Tuesday, June 09, 2015

Duckweed and Lagoons: Your Questions Answered

Contact: Bob Schultheis, natural resource engineering specialist
Headquartered in Webster County
Tel: (417) 859-2044
E-mail: schultheisr@missouri.edu

Q: In May, our family moved into a rural home with a lagoon septic system.  In the short time the house was empty, the duckweed completely covered the lagoon.  Can you tell me what steps I can take to bring the duckweed back under control?

A: First, confirm if the plants are filamentous algae (http://mdc.mo.gov/discover-nature/field-guide/filamentous-green-algae-moss-pond-scum) or duckweed and watermeal (http://mdc.mo.gov/discover-nature/field-guide/duckweeds-watermeal). If it’s the former, the lagoon is operating normally. If it’s the latter, then it needs to be removed for the lagoon to operate properly.

Duckweed and watermeal are difficult to control. The Missouri Department of Conservation aquaguide at http://mdc.mo.gov/sites/default/files/resources/2010/05/4889_2842.pdf gives instructions for chemical control of the plants. Reward (active ingredient is diquat) is most often suggested because it is least expensive. But we are seeing limited success with it on watermeal. The products below are more expensive, but provide better control. Usually more than one application is needed. Unlike ponds, it’s best to treat the whole water surface to kill the plants. Adding a septic tank ahead of the lagoon (if it doesn’t already have one) will lessen the nutrient load on the lagoon and lengthen the time before the duckweed might reappear.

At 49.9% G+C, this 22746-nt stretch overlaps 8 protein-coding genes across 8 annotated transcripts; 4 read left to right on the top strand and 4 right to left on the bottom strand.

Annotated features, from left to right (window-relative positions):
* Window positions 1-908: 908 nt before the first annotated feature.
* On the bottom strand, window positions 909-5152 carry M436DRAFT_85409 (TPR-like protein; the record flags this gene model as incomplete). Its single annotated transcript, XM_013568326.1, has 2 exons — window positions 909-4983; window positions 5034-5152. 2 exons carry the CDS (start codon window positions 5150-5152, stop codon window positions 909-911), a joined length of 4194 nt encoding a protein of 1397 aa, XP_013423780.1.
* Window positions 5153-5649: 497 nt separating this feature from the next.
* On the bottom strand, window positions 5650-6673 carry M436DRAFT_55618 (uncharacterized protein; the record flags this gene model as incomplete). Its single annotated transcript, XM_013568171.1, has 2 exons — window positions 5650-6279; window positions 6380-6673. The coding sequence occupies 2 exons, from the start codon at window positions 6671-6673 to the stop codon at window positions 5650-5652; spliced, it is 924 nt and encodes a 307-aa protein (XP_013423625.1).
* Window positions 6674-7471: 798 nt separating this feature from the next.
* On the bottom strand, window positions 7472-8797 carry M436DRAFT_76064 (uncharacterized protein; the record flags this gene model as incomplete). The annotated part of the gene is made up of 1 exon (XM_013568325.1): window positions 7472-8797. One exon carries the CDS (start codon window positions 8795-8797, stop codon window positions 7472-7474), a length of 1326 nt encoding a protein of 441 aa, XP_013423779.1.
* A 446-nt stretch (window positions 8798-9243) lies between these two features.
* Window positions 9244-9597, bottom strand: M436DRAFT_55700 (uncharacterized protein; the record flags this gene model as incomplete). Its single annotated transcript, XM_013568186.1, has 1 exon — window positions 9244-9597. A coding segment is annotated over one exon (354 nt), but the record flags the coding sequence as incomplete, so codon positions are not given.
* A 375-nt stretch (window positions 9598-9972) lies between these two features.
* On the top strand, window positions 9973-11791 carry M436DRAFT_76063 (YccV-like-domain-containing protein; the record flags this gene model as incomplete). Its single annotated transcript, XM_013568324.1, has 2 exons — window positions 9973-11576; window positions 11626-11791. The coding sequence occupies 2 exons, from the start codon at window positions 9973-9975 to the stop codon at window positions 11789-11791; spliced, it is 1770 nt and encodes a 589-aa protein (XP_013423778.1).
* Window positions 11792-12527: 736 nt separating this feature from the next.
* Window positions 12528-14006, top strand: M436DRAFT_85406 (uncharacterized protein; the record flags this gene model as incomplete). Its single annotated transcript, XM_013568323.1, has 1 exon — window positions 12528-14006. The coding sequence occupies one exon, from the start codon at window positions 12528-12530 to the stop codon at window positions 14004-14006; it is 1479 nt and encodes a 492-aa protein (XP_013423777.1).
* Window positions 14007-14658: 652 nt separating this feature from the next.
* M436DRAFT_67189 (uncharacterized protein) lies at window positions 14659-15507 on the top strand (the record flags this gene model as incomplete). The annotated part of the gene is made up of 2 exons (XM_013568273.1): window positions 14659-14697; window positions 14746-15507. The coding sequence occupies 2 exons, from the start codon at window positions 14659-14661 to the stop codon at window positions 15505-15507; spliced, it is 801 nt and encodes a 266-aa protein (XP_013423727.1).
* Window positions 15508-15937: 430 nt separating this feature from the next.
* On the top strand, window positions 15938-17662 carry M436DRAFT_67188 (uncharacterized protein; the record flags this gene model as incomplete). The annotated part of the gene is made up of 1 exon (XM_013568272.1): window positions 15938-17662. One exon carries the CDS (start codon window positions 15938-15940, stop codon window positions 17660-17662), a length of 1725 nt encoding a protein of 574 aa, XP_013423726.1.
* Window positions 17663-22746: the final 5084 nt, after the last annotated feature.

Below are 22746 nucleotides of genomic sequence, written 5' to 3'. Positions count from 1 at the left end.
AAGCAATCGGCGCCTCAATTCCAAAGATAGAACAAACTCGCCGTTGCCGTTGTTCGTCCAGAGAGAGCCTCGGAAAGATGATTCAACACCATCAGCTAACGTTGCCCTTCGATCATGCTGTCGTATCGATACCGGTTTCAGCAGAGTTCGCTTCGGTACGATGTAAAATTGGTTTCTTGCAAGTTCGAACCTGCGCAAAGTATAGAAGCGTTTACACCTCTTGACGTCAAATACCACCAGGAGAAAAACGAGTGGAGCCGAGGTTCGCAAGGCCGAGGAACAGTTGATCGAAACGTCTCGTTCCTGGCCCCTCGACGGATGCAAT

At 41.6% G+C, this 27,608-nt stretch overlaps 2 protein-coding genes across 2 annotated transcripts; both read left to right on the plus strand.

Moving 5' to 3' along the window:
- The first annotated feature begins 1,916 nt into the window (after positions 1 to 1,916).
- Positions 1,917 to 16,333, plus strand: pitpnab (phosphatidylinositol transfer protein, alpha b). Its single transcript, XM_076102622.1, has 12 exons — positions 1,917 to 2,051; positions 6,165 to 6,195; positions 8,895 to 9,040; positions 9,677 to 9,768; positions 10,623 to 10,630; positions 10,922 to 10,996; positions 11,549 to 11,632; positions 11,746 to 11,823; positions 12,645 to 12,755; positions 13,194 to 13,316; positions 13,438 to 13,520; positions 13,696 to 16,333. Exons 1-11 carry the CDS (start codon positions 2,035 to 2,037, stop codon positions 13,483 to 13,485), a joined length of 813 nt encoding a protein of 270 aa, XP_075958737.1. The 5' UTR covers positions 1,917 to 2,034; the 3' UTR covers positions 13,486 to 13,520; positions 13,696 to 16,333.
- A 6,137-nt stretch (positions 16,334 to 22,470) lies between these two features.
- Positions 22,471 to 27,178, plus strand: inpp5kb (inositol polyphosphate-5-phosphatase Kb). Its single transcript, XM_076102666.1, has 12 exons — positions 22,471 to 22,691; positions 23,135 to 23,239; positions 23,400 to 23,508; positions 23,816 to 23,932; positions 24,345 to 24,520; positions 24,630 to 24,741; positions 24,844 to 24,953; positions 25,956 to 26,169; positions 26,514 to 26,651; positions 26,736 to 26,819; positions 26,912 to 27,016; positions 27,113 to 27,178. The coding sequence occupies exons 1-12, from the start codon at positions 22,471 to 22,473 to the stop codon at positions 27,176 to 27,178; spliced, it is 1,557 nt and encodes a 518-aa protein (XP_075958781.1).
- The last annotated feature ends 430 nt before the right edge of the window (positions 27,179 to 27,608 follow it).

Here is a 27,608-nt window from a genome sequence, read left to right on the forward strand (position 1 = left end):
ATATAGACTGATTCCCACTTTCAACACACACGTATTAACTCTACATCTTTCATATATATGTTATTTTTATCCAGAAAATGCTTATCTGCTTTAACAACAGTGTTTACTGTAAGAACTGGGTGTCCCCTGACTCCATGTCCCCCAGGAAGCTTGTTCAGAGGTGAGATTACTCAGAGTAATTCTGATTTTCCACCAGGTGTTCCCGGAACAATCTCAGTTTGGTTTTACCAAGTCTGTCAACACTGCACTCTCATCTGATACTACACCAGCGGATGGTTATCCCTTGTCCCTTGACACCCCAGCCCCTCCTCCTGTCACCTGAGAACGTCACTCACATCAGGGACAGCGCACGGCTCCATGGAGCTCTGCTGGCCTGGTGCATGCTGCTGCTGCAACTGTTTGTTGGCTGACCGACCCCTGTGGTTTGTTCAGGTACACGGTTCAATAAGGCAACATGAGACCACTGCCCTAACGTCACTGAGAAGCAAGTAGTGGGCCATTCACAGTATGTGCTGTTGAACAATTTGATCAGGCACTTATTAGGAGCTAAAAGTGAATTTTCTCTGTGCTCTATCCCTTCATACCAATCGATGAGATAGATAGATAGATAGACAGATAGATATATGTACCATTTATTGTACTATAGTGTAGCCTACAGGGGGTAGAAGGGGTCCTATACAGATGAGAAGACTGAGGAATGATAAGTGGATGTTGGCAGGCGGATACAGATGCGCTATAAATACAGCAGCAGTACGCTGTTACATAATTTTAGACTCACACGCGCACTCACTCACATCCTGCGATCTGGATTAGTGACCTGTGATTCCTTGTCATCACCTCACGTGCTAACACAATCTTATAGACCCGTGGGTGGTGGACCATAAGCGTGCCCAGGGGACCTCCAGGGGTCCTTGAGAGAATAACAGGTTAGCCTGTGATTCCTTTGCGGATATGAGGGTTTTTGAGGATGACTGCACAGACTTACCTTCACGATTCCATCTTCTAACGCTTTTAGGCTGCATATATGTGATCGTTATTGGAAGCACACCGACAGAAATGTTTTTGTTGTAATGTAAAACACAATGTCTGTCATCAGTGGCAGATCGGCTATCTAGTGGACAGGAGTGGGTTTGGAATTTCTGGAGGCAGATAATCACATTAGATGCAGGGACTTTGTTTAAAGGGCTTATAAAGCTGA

Herbicide product labels and example prices

You can also skim the duckweed from the surface and compost it or feed it to livestock, but you have to be sure to remove it all (don’t leave any on the lagoon bank where it can wash back in) or it will usually repopulate the lagoon within a month.

Our lagoon guide at http://extension.missouri.edu/p/WQ402 gives more management tips.

None of these are restricted-use herbicides, so no license is required to purchase them.

For a typical 1,400 sq.ft. lagoon with a 3 ft. water depth and using Sonar RTU, you would need [1,400 sq.ft./(43,560 sq.ft. per acre x 0.5) x (3 ft. x 0.33 avg. depth) x 64 oz. per  half acre] = 4 oz. of chemical for the first application, and 2 oz. each for application #2 and #3.


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